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Using JMP to Find the Area Under a Curve

A common question users ask is how to use JMP to find the area under a curve. In this blog post, I’ll review a few possible ways to do so in JMP.

If you have X and Y coordinates of data, you can use the trapezoidal rule method. Below, I’ll work through an example of finding the area under a plasma concentration time curve. The data contains values of time (Time) and the associated concentration (C) of a drug in a subject’s blood at each time point. The content in this example comes from Nicole Jones’ piece in the Fall 1997 issue of JMPer Cable (see attached PDF copy).

Figure A illustrates the data and the plasma concentration time curve.

The reference for this data is:

Bourne, D.W.A. (1995), “A First Course in Pharmacokinetics & Biopharmaceutics”, University of Oklahoma College of Pharmacy.

Figure A. Data and Plot of Concentration vs. Time



In this example, we use a variation of the Trapezoidal Rule. The first step is to divide the time curve into segments between each time point. Then, we’ll calculate the area in each segment. Finally, we’ll add the pieces together to obtain the total area under the curve.

Consider each time segment to be a trapezoid, with its area given by the segment’s width and the average concentration within the segment width. Define ti as the ith time point (the unit of time is hours) and Ci as the drug concentration at the ith time point. The concentration between the second and third time period, denoted as AUC2,3 and illustrated in Figure B, is computed as:


Figure B. Concentration vs. Time in Segments


This process works for all segments except the last - the time segment from 10 hours (in this example) until the drug has completely dissolved. The area under the last segment Cn can be calculated using the elimination rate constant (kel), computed from the sample data.

The kel constant is the negative slope of the relationship of the log of concentration and time. It is computed in JMP using the standard formula for the slope in a simple linear regression of Y on X:


For this example, the steps are as follows:

1) Create a new column in the data table (let’s call it ln(C)) and use the Natural Log function in the calculator (under Transcendental functions) to compute the log of the concentration.

2) Create another new column (let’s call it beta) and use the calculator to compute the slope parameter of the regression of time on ln(C), as shown below.

The calculator formula to compute beta uses an assignment function to create temporary variables for the numerator (XY) and for the denominator (x2) of the slope computation. It then computes and assigns XY/x2 as beta.




The last step is to compute the total area under the curve by summing the areas of the individual segments and that of the final segment, computed as:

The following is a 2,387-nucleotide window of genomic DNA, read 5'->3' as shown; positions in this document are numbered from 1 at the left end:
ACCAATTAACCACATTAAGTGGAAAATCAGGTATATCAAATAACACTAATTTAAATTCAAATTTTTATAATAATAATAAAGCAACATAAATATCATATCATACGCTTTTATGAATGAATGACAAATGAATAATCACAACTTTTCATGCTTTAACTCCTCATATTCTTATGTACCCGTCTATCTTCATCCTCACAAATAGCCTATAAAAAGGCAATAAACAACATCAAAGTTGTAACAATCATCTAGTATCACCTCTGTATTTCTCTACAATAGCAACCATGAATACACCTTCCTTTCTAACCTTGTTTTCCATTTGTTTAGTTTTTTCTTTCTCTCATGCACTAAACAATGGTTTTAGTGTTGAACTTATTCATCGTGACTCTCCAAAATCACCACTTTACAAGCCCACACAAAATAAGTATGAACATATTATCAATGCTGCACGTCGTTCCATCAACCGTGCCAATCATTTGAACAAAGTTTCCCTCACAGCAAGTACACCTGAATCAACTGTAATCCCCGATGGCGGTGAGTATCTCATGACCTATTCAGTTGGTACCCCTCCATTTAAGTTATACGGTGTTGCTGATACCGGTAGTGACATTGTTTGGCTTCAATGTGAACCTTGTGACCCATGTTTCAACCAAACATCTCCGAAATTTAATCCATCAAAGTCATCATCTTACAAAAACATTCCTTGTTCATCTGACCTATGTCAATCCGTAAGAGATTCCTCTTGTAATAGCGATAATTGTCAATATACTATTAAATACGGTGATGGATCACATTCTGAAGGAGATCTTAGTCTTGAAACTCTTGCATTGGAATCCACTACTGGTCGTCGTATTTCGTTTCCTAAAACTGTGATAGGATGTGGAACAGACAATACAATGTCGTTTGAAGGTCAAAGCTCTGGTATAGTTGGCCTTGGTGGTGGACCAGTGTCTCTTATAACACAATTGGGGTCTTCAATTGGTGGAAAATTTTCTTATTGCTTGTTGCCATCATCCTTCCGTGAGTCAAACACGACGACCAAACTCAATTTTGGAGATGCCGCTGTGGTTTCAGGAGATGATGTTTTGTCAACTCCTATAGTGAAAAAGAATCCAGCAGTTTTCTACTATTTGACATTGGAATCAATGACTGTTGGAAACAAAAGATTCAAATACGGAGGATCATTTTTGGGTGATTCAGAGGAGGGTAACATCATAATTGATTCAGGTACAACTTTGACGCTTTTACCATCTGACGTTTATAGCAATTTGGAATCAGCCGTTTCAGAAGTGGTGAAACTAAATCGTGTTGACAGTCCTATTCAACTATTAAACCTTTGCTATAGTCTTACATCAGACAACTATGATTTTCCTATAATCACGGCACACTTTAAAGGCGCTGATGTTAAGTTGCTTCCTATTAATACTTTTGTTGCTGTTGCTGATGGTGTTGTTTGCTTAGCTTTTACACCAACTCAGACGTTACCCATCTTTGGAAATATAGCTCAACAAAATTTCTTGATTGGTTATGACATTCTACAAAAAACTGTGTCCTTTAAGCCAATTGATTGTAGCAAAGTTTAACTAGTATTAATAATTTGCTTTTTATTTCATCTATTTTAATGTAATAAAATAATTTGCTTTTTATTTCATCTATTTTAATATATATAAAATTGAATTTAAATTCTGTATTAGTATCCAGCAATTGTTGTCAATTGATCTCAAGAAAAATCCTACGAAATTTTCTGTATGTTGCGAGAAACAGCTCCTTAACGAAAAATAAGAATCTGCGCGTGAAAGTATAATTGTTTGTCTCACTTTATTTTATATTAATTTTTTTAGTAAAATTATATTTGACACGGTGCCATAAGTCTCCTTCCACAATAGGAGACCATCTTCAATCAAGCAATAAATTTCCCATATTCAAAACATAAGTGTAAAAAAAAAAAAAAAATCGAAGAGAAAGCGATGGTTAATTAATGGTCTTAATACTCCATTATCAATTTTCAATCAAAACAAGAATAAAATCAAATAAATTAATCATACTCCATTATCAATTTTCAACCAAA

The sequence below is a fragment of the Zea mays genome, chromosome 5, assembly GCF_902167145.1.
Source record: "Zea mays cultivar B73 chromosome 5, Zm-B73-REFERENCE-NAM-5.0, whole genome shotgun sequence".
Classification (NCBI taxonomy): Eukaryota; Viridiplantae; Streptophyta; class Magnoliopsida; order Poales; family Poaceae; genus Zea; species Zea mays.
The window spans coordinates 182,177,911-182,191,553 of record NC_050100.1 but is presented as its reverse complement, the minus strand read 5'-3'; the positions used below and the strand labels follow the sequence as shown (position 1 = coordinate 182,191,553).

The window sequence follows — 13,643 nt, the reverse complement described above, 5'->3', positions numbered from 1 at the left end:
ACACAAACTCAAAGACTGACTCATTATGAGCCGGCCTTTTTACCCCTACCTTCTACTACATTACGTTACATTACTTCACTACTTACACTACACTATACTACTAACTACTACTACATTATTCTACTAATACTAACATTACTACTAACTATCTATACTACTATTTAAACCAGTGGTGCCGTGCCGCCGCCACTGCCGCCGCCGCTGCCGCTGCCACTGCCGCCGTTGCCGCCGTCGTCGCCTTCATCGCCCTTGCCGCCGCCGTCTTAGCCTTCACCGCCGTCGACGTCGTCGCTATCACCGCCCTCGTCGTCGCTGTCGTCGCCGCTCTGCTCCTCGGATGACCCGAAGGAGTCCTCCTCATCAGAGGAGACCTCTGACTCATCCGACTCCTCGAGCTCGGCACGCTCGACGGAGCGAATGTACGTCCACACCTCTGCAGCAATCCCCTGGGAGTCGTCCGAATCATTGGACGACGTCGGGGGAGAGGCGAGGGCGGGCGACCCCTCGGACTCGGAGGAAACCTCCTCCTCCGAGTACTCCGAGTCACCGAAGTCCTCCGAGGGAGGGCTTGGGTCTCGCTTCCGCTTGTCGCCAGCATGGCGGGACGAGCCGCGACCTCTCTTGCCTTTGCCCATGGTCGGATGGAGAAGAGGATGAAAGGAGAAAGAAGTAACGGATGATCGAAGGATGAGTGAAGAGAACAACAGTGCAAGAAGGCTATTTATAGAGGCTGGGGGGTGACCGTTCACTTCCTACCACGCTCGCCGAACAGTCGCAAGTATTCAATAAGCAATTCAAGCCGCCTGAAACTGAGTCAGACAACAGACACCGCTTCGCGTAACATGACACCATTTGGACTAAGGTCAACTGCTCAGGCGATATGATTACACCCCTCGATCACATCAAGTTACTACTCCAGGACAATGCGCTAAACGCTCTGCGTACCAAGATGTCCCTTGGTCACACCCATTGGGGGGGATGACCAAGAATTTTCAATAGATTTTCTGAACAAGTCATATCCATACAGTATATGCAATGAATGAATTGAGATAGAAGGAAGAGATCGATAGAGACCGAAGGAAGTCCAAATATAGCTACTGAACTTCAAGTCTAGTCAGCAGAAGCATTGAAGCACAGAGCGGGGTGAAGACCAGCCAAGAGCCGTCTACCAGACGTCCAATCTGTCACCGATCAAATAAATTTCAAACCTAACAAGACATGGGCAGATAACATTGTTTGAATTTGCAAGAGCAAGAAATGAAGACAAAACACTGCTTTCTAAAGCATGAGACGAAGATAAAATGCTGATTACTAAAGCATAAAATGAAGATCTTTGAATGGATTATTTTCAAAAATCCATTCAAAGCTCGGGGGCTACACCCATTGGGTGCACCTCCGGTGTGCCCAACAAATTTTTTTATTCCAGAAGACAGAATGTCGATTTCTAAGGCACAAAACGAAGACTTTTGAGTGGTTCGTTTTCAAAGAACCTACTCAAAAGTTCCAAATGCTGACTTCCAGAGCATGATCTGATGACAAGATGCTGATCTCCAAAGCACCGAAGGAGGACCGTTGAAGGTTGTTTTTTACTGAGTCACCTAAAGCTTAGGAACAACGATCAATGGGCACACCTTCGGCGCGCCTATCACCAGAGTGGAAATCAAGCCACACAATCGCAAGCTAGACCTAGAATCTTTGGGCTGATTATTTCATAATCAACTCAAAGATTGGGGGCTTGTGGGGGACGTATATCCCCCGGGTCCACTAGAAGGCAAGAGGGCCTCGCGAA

If you’d like to reuse the data table containing these formulas as a template, simply delete all the rows and save the empty table with its formulas preserved. To use the template, simply open it and paste your data into the columns Time and C. Rename the columns to suit your data if needed, and the preserved formulas will automatically use the new column names and compute the total AUC.

Figure C. Computed Slope Parameter and Total AUC


The data table shown in Figure C is attached to this post as well. It contains the necessary intermediate columns along with the total AUC calculation, and it includes all underlying formulas.

Another common question we receive is how to find the AUC when fitting a smooth curve to the data. You can use JMP to fit a smooth curve, and then use the trapezoidal rule to estimate the total AUC. Both the Fit Y by X platform and the Graph Builder platform can apply these fits.

The steps using the Graph Builder platform are as follows:

  1. Create a scatterplot of your data in Graph Builder (see documentation here if you need help getting started).
  2. Right-click within the graph and choose Add > Smoother. A smoothing function appears on the graph, along with a “Smoother” control panel to the left of the graph. By default, the method is set to Spline. You can use the slider to adjust the lambda value or right-click on it to set a specific value.
  3. With your settings as desired, right-click in the graph and choose Smoother > Save Formula. The Spline prediction formula is saved to the original data table.
  4. From the data table, go to Graph > Profiler and specify the new formula column in the Y, Prediction Formula role and click OK.
  5. From the Prediction Profiler red triangle menu, set the Default N Levels option to a large number, like 10,000.
  6. Then, from the red triangle menu, select Output Grid Table, creating a table of coordinates along the curve.
  7. Using the coordinates produced in the grid table, we can use the trapezoidal rule to approximate the total area under the curve.

An example table called is attached. It was produced via the method above and contains 10,000 rows. There are two columns that each contain a total AUC value. The first is named Total AUC – Wikipedia Formula and uses the trapezoidal rule formula from Wikipedia (see this page). The second is called Total AUC – JMPer Cable and uses the formula from the first method discussed in this blog post. The intermediate columns needed for that method are also present. The two total AUC columns give similar approximations.

Lastly, if you want to find the area under the curve for a specific function, you can use numerical integration using Simpson’s Rule. A custom JSL script that performs the integration is attached (Integrate_Simpson Rule.jsl). Simply provide the function you want to integrate along with the upper and lower limits of integration.

Last Modified: Feb 15, 2024 10:24 AM